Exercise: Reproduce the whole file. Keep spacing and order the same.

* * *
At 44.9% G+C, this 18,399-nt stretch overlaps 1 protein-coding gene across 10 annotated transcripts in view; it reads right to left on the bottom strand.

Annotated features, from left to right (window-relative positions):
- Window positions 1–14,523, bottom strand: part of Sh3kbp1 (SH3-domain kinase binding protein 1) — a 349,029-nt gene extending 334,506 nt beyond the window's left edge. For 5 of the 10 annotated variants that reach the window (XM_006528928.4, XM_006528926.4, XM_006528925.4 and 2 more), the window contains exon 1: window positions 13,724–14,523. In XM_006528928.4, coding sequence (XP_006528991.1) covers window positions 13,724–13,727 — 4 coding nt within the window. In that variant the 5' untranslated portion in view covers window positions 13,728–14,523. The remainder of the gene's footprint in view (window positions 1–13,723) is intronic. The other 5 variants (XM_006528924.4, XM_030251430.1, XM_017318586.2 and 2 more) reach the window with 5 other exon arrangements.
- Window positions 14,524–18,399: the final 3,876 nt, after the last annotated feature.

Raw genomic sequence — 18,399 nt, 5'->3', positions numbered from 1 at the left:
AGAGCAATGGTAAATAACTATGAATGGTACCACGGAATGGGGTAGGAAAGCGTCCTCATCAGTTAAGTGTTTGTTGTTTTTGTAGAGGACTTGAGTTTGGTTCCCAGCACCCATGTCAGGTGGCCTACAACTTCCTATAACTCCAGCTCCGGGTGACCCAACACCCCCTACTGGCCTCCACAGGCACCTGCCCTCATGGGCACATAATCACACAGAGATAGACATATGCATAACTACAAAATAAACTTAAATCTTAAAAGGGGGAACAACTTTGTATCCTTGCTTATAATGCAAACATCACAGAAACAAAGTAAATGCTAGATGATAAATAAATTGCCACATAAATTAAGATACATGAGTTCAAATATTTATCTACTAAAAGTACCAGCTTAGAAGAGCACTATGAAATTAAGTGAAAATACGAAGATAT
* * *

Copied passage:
At 44.9% G+C, this 18,399-nt stretch overlaps 1 protein-coding gene across 10 annotated transcripts in view; it reads right to left on the bottom strand.

Annotated features, from left to right (window-relative positions):
- Window positions 1–14,523, bottom strand: part of Sh3kbp1 (SH3-domain kinase binding protein 1) — a 349,029-nt gene extending 334,506 nt beyond the window's left edge. For 5 of the 10 annotated variants that reach the window (XM_006528928.4, XM_006528926.4, XM_006528925.4 and 2 more), the window contains exon 1: window positions 13,724–14,523. In XM_006528928.4, coding sequence (XP_006528991.1) covers window positions 13,724–13,727 — 4 coding nt within the window. In that variant the 5' untranslated portion in view covers window positions 13,728–14,523. The remainder of the gene's footprint in view (window positions 1–13,723) is intronic. The other 5 variants (XM_006528924.4, XM_030251430.1, XM_017318586.2 and 2 more) reach the window with 5 other exon arrangements.
- Window positions 14,524–18,399: the final 3,876 nt, after the last annotated feature.

Raw genomic sequence — 18,399 nt, 5'->3', positions numbered from 1 at the left:
AGAGCAATGGTAAATAACTATGAATGGTACCACGGAATGGGGTAGGAAAGCGTCCTCATCAGTTAAGTGTTTGTTGTTTTTGTAGAGGACTTGAGTTTGGTTCCCAGCACCCATGTCAGGTGGCCTACAACTTCCTATAACTCCAGCTCCGGGTGACCCAACACCCCCTACTGGCCTCCACAGGCACCTGCCCTCATGGGCACATAATCACACAGAGATAGACATATGCATAACTACAAAATAAACTTAAATCTTAAAAGGGGGAACAACTTTGTATCCTTGCTTATAATGCAAACATCACAGAAACAAAGTAAATGCTAGATGATAAATAAATTGCCACATAAATTAAGATACATGAGTTCAAATATTTATCTACTAAAAGTACCAGCTTAGAAGAGCACTATGAAATTAAGTGAAAATACGAAGATAT